Are you saying that the kernel seems to be stable when you run it with only 14 or 15Mb of RAM --- but crashes soon after you force your kernel to use the rest? Have you tried setting the append line to 64Mb (or just manually passing a mem=64M parameter to your kernel)?
You basically want to narrow down exactly where the crash is occuring. Once you think you have it --- it's worth taking out your RAM DIMM's (SIMM's or whatever they are in your case) and swapping them (put all the DIMM's from one bank into the to slots and vice versa). If the crase "moves" with the chips than replace the RAM modules (the things might even work in another box --- since you can sometimes see some inexplicable "timing" glitches that amount to: "this board doesn't "like" those chips"
(Sounds scientific, doesn't it!).
Other than that you might consider removing all the cards in the system --- putting in the cheapest, plainest video card and IDE/multi-function card and drive you can find and testing it with that configuration. (Then you re-introduce your preferred adapters until the problems re-occur. In this way you isolated the problem to a specific hardware or software component).
My question is this: Where is my problem? Is there something inherent in the kernel that won't let it see any more than 14mb of RAM on this system without my having to add append statements to LILO? And why does the kernel panic once is does see more memory? I have tried adjusting the amount of memory stipulated in the command line to lower levels, tried entering it in HEX, and in bytes. The results are always the same.
There is definitely nothing that limits Linux to 14Mb of RAM. My oldest system ('antares' --- the old 33Mhz 386 that handles my uucp mail, INN netnews, fax, dial-in and dial-out modem, is the household web and POP server, and is the backup masquerading router when my ISDN goes out) has used 32Mb of RAM (auto-detected) for several years --- from Linux 0.99p10 through my current 2.0.33. That machine is about a decade old now. 'Betelgeuse' and 'Canopus' each have 64Mb. I've managed and configured systems with 128Mb and more (although most PC hardware tops out at 128 or 256 Mb).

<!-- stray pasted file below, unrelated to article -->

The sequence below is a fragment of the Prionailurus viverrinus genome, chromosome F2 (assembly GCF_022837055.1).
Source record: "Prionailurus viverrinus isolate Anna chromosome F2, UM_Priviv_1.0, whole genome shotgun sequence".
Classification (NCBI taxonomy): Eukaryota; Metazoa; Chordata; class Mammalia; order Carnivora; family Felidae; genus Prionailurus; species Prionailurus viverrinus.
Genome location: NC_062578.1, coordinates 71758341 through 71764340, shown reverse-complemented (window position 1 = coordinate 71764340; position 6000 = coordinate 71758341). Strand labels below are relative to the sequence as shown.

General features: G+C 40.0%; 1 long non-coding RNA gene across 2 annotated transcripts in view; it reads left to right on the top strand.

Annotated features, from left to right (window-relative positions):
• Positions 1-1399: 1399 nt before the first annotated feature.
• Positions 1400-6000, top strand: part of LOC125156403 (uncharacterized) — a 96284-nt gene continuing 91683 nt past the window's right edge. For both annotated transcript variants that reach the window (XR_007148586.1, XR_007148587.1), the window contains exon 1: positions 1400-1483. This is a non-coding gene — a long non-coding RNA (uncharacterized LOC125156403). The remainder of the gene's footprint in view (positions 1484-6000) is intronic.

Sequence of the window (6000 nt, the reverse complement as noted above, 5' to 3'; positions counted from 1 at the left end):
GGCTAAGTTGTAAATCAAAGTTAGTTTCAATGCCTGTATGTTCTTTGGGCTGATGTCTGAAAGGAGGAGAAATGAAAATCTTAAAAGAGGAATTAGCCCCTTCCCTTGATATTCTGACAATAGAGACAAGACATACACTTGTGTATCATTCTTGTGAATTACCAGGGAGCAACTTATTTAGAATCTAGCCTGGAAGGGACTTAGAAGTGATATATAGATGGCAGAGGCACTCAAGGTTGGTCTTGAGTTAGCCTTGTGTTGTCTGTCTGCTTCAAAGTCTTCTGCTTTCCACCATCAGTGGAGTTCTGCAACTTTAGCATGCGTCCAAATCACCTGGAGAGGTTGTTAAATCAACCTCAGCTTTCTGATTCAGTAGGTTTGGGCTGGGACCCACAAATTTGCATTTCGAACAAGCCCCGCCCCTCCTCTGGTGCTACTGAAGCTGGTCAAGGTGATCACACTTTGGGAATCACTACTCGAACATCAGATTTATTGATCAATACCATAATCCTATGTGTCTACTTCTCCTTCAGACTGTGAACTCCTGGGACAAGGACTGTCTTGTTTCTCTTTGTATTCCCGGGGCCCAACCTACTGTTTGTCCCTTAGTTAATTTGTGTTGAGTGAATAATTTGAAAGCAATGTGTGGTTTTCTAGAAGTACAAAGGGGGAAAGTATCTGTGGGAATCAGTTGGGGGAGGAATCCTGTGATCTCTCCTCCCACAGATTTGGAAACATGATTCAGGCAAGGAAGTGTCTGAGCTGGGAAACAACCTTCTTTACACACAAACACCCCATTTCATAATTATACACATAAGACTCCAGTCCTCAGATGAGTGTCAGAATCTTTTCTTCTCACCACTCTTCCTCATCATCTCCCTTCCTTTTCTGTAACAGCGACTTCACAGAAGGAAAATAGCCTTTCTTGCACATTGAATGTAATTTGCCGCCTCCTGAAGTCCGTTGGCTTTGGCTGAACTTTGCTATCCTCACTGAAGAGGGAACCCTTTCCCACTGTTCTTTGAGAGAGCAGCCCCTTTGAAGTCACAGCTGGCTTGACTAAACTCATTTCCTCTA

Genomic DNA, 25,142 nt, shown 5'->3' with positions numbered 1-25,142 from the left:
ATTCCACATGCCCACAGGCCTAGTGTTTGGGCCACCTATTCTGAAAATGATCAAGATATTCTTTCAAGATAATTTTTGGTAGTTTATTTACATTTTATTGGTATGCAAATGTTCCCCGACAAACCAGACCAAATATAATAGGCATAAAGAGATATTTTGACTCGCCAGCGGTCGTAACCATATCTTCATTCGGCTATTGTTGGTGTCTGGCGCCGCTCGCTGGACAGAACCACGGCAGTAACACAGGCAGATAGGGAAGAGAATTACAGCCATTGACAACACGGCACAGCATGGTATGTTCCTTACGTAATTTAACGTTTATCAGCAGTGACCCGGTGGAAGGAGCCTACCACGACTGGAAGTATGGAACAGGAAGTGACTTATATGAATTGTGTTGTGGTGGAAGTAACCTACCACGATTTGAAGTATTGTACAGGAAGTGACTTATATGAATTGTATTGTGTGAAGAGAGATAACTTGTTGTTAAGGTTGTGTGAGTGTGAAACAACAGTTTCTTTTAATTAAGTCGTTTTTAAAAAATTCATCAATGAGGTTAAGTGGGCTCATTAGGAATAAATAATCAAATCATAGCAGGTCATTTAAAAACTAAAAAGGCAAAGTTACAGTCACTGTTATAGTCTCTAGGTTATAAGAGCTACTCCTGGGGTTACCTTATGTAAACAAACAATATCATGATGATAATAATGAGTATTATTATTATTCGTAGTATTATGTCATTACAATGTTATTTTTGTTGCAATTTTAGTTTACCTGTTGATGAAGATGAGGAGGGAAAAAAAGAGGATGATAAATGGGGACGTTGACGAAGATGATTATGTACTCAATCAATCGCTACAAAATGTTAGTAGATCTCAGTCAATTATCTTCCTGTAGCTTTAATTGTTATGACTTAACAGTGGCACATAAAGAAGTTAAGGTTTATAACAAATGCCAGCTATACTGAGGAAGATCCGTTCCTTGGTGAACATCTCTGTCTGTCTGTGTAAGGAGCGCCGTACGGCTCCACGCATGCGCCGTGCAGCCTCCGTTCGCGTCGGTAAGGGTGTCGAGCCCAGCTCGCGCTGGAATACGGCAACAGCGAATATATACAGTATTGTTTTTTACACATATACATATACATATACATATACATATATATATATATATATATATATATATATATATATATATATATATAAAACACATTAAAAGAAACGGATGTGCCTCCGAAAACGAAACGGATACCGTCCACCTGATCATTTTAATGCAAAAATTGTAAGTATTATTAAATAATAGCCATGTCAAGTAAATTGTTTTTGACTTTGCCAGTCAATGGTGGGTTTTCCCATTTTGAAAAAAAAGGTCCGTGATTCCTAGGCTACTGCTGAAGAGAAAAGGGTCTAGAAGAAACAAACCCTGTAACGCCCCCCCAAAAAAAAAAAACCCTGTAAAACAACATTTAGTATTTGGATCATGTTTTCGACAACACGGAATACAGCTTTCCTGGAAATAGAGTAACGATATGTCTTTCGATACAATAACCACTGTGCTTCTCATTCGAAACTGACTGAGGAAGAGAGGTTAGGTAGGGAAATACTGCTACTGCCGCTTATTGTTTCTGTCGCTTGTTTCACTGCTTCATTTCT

Most systems will need the mem= parameter if they have more than 64Mb since there is no standard way to detect more than that. The 2.1/2.2 kernels may auto-detect large memory configurations on some systems, but I've heard that some of the methods for probing for this sort of RAM can lock up some other systems (something that prevents users from installing NT on some of those "unsupported" systems on the Microsoft "bad boy" list --- or so I've heard).
Or is my problem more with my Adaptec host adapter? Why will it work just fine with only 14mb of RAM but fall to pieces with more? (I also have an SCSI CD-ROM drive and a second 3.2 SCSI Quantum hard drive (which I use for Windows 95 in this dual-boot system.)
As I've said, I don't know. It could be any component of the system. However I've used Adaptec 2940's in 128Mb systems with Linux and FreeBSD. So that, by itself, is not likely to be the problem.
It's also almost inconceivable that the model of hard drive would affect this situation. Basically any SCSI hard drive will usually work on any supported SCSI controller without crashing the kernel. (A couple of SCSI devices can fight with one another and crash the SCSI bus --- particularly if you mix "differential" devices with others. However, you'd get kernel messages that would clearly indicate the subsystem involved --- and it would be independent of the memory layout (in every case I can think of).